Most professionals understand that to be profitable, the money that comes in must be more than the money that goes out. Cash flow is crucial to the success of a business, but it is often a sore subject for business owners. A whopping 82% of small businesses fail due to cash flow issues, making it the number one reason small businesses quit. But cash flow is far from simple because it can cover a wide range of problems. Read on to learn about the eight most common business cash flow problems and how CFO services can help you solve them effectively.
Why is cash flow important?
Positive cash flow allows you to grow your business by investing in startups or hiring new employees. Negative cash flow means more money goes out than comes in, which ultimately leads to failure. Cash is the lifeblood of your business, ensuring that payments are made for inventory, salary, rent, and additional operating costs. If your cash flow is suffering, CFO services can help identify the problem, which is the first step in finding a viable solution.
1. The cause of the problem is unknown.
It is usually not difficult to identify that you have a cash flow problem. When spending exceeds available cash, it is obvious that lack of cash becomes a problem. However, if you want to address the problem, you will need to identify the cause. For many businesses, a shortage of cash can arise without an immediately clear source.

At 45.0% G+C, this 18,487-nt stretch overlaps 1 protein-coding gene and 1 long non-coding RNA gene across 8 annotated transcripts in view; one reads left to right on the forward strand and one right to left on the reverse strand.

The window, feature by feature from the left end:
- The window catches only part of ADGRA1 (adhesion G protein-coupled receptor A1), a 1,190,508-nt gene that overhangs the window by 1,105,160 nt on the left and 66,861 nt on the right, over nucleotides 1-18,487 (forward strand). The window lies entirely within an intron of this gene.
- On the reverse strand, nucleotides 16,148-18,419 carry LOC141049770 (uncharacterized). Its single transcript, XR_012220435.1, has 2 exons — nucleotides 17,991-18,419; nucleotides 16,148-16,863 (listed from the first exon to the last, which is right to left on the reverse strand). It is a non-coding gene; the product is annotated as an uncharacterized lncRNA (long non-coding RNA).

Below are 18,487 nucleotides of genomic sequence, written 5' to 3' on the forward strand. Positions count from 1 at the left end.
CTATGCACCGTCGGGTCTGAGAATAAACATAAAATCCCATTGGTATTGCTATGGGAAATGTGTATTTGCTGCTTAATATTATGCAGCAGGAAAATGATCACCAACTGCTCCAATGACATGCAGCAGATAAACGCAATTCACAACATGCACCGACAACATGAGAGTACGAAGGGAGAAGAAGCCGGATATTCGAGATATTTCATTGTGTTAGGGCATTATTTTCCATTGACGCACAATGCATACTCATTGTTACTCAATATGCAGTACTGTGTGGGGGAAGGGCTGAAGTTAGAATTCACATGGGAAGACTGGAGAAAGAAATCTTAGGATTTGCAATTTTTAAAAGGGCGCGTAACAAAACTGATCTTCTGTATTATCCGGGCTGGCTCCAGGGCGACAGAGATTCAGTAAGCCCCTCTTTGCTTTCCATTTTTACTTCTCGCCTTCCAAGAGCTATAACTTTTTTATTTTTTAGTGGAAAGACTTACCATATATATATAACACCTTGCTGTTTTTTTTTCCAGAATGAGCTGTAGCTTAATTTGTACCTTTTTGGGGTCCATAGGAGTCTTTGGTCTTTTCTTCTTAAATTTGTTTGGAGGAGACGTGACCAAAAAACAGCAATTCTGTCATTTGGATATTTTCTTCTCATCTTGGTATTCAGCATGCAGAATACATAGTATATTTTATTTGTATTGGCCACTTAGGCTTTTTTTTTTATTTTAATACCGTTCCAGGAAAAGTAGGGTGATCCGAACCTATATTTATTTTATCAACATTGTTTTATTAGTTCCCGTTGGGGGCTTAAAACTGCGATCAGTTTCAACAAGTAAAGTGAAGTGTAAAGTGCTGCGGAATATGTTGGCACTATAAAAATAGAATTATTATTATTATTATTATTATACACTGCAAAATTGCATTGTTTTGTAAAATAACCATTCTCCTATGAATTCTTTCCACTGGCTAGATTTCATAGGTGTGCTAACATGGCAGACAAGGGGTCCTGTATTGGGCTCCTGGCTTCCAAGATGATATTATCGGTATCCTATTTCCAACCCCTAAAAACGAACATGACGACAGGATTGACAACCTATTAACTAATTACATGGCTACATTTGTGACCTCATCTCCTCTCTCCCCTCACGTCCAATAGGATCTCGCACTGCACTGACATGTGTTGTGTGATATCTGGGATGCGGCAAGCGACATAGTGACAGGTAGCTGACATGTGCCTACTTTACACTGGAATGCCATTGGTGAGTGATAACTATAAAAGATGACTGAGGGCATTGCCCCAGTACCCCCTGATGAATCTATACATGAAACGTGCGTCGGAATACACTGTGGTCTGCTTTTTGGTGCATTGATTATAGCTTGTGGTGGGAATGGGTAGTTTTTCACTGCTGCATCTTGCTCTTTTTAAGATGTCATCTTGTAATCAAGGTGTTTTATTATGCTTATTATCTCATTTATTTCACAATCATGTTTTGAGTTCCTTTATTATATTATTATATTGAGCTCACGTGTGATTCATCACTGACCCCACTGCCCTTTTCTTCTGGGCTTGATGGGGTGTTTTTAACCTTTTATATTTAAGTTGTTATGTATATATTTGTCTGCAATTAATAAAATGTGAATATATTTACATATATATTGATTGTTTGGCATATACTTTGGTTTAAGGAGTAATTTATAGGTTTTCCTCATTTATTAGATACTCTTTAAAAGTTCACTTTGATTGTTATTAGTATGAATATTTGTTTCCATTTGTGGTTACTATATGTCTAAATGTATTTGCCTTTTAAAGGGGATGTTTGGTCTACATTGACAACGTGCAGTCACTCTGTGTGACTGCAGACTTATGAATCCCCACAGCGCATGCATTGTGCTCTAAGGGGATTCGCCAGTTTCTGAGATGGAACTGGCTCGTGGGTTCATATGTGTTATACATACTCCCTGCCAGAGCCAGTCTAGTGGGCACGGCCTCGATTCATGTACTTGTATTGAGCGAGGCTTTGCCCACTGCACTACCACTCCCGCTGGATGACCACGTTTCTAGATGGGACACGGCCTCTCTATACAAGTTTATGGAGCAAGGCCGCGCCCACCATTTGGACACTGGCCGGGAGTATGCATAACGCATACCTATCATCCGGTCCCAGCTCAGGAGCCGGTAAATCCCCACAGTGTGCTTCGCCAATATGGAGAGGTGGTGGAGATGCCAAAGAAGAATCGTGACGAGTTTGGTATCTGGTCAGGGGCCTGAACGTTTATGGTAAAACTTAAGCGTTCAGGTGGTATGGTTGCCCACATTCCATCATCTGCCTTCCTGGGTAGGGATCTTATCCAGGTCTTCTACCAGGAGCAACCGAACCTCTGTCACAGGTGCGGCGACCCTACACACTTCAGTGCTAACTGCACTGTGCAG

Planning and organization are crucial to understanding your cash flow. Start by categorizing your expenses and writing down the percentages for each category. If the current distribution of cash doesn’t make sense for your business purposes or operations, you may be overspending in one or more categories. First, focus your efforts on reducing spending or making adjustments in the higher categories.
A financial professional, such as a part-time CFO, can provide valuable information for your cash distribution. They can offer expert advice on the current state of your cash flow distribution and suggest improvements. Plus, by hiring a part-time CFO, you can benefit from financial expertise without committing to a full-time executive salary.
2. The books are not organized.
Entrepreneurs and business owners are busy, which is why accounting often takes a back seat on the priority list. Unfortunately, disorganized books can cause a headache down the road. Inconsistent billing, lack of payment records, and disorganized billing can lead to lost money and serious cash problems.
Organizing your books takes time, but it can help you identify unpaid bills or other inconsistencies that are causing you to lose money. Implementing an accounting system can help ensure that your books are always up to date. This system can also generate reports that provide information about the financial status of your company to both you and your accounting team. If your team doesn’t have the talent to keep sufficient accounting records, a part-time CFO can be a valuable addition to your team.
3. No cash flow benchmarks have been established.
Are your budgets driven by data? Allocating money without a clear goal or reason is dangerous and often leads to cash flow problems. It’s easy to start a cycle of overspending, making it harder to cut back later. Researching your industry and the spending of similar companies can help provide a benchmark for your cash position. Be sure to identify companies in a similar life cycle stage to get the most accurate benchmarks.